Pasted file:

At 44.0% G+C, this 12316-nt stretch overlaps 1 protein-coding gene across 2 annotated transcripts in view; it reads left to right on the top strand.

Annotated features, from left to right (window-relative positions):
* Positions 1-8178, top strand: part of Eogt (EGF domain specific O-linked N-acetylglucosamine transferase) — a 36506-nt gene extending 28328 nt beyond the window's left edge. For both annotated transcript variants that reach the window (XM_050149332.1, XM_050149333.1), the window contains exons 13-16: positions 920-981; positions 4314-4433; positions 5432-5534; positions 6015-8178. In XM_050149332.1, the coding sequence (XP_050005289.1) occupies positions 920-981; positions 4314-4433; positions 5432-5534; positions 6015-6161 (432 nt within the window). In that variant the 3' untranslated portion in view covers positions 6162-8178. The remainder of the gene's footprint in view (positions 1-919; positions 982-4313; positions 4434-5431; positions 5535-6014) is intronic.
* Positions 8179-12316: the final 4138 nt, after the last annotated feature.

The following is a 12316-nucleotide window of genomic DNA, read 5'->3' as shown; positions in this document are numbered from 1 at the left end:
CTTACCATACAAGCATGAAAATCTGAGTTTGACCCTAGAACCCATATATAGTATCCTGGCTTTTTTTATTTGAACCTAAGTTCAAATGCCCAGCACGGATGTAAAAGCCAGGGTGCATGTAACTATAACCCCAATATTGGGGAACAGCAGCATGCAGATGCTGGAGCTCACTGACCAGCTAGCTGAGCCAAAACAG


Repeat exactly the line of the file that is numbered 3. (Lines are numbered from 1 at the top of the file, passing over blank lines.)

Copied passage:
* Positions 1-8178, top strand: part of Eogt (EGF domain specific O-linked N-acetylglucosamine transferase) — a 36506-nt gene extending 28328 nt beyond the window's left edge. For both annotated transcript variants that reach the window (XM_050149332.1, XM_050149333.1), the window contains exons 13-16: positions 920-981; positions 4314-4433; positions 5432-5534; positions 6015-8178. In XM_050149332.1, the coding sequence (XP_050005289.1) occupies positions 920-981; positions 4314-4433; positions 5432-5534; positions 6015-6161 (432 nt within the window). In that variant the 3' untranslated portion in view covers positions 6162-8178. The remainder of the gene's footprint in view (positions 1-919; positions 982-4313; positions 4434-5431; positions 5535-6014) is intronic.